Where is the north pole of a magnet?

Magnets can come in many shapes.¡ But in this case, to be able to talk about the north and south poles of a magnet, it will be interesting to think of a rectangular bar magnet. As we have seen on other occasions, magnets can be natural, as is the case of magnetite - which is nothing more than an iron oxide - or artificial magnets, which are those that we obtain by magnetizing a piece of iron that we are going to subject to a magnetic field that we have made through another magnet or through the current that we generate through electricity. All magnets, whatever type they are, are capable of showing, in a clear way, the phenomenon we call magnetism.

Magnets have poles. In a bar magnet, as we have indicated above, we can see relatively simply how iron objects are attracted strongly towards the ends. One of these ends is called the north pole and the other the south pole. The differentiation between the two poles derives from the behavior of the magnet due to the Earth's magnetic field.

In this article, we would like to tell you how to find out where the north pole of a magnet is practical. And so we would like to explain that to determine where the north pole is - when the magnet can move and is not fixed - that it points in a northerly direction. If we use a few magnets and hang them on a string - for example - we can see how they react. As we know that opposite poles attract, we will find that the north pole is a magnetic south pole. Using a compass, it is relatively easy to locate the north pole of a magnet, since the end of the compass needle, which usually points south, will be attracted by the north pole of the magnet.

It is very important, however, that we know what we are referring to when we talk about the north and south poles. Therefore, we can define the north and south poles of a magnet by indicating that the lines that make up its magnetic field run in the direction from the north pole to the south pole. If we want to be a little more specific, we can say that these lines run perpendicularly from the part that is more on the surface at the north pole of the magnet and that they begin to curve as it approaches the south pole, where they reach perpendicular to the surface of the magnetic south pole. In a closed circuit, again the magnetic material of the lines returns to its origin at the north pole.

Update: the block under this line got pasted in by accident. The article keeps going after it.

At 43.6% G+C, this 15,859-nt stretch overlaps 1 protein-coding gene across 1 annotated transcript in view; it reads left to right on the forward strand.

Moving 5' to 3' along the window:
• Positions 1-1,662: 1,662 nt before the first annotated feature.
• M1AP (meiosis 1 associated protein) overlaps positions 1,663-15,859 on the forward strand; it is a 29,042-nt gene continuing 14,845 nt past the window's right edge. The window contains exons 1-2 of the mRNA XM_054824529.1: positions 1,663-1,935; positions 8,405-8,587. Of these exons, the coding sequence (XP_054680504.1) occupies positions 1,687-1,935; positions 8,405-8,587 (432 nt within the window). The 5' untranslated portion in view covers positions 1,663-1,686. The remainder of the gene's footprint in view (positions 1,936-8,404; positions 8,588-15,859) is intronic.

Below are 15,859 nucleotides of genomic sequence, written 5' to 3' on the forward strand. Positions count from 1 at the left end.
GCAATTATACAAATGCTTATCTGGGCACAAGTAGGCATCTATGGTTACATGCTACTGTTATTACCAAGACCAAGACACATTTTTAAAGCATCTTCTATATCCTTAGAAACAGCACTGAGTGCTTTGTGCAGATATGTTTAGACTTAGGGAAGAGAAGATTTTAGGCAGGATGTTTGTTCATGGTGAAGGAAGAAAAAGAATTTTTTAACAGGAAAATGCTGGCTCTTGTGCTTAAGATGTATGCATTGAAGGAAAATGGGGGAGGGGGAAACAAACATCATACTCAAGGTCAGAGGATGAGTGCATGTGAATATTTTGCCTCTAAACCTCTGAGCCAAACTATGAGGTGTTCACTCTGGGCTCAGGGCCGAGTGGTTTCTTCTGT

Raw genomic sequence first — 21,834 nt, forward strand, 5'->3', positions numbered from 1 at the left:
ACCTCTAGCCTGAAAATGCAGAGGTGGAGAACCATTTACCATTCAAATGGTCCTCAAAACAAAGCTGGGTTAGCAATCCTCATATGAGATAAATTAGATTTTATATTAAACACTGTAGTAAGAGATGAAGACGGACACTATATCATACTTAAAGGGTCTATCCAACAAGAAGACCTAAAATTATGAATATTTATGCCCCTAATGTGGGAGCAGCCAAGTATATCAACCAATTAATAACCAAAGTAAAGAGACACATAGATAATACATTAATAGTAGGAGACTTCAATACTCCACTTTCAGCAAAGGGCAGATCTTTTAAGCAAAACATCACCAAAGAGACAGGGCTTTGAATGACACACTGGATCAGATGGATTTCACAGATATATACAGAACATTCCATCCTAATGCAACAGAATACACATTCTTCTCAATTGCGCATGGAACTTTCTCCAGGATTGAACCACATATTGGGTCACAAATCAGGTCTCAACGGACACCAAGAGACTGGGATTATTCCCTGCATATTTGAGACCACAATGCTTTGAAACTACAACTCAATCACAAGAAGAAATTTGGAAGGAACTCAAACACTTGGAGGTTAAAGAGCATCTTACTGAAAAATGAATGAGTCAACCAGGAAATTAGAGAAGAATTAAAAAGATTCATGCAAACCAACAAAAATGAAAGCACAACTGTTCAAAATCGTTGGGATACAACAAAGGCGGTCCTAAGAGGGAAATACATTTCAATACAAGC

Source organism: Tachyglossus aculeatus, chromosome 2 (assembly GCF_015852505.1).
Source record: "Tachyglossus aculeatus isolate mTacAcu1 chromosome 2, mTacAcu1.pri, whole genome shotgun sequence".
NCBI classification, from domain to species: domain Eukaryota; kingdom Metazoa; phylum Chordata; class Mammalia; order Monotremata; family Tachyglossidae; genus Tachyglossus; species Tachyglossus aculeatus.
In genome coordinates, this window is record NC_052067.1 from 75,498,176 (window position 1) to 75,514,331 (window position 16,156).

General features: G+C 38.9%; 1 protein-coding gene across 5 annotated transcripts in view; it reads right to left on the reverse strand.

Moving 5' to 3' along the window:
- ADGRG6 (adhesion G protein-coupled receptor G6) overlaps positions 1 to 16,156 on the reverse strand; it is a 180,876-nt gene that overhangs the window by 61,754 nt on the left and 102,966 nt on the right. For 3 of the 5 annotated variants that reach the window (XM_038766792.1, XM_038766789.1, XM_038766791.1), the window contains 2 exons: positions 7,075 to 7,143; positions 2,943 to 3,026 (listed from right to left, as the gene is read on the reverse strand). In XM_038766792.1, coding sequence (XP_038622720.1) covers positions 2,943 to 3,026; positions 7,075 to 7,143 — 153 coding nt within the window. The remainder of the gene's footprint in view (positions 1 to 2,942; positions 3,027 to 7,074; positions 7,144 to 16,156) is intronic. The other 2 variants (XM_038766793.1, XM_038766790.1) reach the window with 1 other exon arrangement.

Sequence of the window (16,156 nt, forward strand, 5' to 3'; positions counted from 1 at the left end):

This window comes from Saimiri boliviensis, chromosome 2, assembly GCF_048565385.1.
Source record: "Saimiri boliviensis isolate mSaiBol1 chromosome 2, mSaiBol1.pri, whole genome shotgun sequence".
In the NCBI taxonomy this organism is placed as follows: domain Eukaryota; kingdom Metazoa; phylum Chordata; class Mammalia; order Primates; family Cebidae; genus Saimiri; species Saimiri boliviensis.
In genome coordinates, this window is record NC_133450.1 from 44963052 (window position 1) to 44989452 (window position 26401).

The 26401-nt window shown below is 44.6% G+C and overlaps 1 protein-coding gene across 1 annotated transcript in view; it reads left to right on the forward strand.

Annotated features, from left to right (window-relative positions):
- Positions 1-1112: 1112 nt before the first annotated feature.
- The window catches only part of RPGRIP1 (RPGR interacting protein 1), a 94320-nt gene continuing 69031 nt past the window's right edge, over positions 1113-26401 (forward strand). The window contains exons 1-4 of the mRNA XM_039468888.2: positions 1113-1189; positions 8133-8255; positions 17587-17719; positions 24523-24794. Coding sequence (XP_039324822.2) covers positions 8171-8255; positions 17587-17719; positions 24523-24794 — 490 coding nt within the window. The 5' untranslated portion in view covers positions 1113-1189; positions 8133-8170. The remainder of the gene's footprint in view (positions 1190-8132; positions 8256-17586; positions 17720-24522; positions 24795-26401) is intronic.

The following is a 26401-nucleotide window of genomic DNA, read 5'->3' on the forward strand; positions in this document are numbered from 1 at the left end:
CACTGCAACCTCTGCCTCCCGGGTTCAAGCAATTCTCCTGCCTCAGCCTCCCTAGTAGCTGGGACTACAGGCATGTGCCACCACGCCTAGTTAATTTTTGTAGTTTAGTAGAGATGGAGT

Another of the terms we usually use when we talk about permanent magnets is the positive or negative pole of the magnet. In this environment, we usually refer to the positive pole like the one that faces north, since the field lines start from that place. However, we must warn that this is a big mistake, since, from a physics approach it is not true, because the magnetic field is a pure bipolar field, which means that there is no magnetic charge of any kind -electrons- that we should see as a single-pole since on the contrary, these magnets have two poles: north and south. This is why we can say that both poles of a magnet are equivalent, there are no single poles.

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